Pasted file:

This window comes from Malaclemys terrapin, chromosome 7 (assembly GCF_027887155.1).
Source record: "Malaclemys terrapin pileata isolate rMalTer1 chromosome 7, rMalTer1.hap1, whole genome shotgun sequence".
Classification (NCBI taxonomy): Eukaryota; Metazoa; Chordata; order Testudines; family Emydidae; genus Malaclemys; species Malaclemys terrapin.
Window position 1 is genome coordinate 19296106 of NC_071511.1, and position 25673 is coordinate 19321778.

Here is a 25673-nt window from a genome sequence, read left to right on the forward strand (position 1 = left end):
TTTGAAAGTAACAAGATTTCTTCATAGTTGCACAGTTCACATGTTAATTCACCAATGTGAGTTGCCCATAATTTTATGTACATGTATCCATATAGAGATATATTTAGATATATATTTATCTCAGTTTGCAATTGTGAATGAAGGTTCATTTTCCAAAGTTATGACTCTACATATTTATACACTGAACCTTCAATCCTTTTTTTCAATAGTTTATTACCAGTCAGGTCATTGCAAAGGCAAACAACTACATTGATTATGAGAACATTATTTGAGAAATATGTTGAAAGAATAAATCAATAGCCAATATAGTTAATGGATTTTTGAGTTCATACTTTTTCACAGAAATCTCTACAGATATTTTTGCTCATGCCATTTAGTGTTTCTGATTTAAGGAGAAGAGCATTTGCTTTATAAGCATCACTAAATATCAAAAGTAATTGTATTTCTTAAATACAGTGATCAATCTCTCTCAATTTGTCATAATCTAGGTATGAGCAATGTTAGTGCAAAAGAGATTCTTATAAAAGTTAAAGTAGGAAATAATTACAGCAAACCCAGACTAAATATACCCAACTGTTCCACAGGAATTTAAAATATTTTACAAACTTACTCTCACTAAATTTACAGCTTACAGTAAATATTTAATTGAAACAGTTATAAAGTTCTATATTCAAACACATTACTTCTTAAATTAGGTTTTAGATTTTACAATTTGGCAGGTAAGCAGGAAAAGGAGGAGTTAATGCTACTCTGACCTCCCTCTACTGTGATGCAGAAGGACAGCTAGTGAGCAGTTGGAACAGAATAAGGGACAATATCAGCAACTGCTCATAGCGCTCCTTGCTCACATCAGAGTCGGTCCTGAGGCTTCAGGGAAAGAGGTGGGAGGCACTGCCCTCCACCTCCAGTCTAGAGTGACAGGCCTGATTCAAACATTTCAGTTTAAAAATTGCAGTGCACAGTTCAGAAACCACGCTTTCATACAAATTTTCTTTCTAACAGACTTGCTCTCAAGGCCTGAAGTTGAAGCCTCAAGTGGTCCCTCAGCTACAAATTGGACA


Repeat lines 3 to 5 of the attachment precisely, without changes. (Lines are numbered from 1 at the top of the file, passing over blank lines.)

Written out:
Classification (NCBI taxonomy): Eukaryota; Metazoa; Chordata; order Testudines; family Emydidae; genus Malaclemys; species Malaclemys terrapin.
Window position 1 is genome coordinate 19296106 of NC_071511.1, and position 25673 is coordinate 19321778.

Here is a 25673-nt window from a genome sequence, read left to right on the forward strand (position 1 = left end):